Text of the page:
Remember that your income isn't your identity
Society may suggest otherwise, but in truth, your income isn't your identity.
But severing that connection is hard. "Especially in America, money is very much a real symbol of hierarchy and status," says Howell. Our culture often associates money with morality, which is why people tend to pass judgment on those who make less, says Howell.
"If you're a person who made a lot of money and your friend didn't, it puts implicit pressure on a cultural norm that somehow you're better or they're worse; you worked harder or they were lazier; you made good decisions, they made bad ones."
The key to maintaining friendships across the income divide? Banish these judgments. Dissociate your income from your identity.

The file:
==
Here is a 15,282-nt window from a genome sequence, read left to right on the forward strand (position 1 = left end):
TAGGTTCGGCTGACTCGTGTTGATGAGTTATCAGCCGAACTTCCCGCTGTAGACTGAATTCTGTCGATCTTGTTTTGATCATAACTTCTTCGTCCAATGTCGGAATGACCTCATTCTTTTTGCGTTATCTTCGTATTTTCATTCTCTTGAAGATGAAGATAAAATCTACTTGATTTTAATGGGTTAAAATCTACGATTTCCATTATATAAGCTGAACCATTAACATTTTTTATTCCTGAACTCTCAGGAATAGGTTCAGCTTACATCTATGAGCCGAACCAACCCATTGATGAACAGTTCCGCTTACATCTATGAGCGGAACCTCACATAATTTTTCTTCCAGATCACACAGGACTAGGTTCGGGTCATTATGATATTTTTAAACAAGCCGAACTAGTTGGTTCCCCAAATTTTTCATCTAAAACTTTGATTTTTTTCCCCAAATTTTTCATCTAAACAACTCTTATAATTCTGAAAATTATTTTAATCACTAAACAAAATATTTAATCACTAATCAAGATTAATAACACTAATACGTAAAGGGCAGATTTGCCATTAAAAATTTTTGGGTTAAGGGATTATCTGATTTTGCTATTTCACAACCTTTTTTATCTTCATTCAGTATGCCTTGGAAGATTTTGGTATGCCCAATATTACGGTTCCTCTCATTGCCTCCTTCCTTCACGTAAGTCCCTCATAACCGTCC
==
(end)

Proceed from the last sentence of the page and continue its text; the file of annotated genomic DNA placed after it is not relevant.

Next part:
If you're the friend with the lower income, "Resist feeling less-than because you earn less," says Gurney.
Most likely, if your wealthier friend truly cares about you, they're not thinking about your income. Teri Stern, 49, of Durham, N.C., is financially secure, but many of her friends are teachers on tight budgets.
While the wealth gap is there, it's not something that affects the way she sees her friends. "It's not about the money," she says. "It's about who you are as a person. I don't assume that the person with the bigger house is somehow superior."
This is the right attitude, says Gurney, who advises wealthier friends to "keep money out of the personal dynamics as much as possible."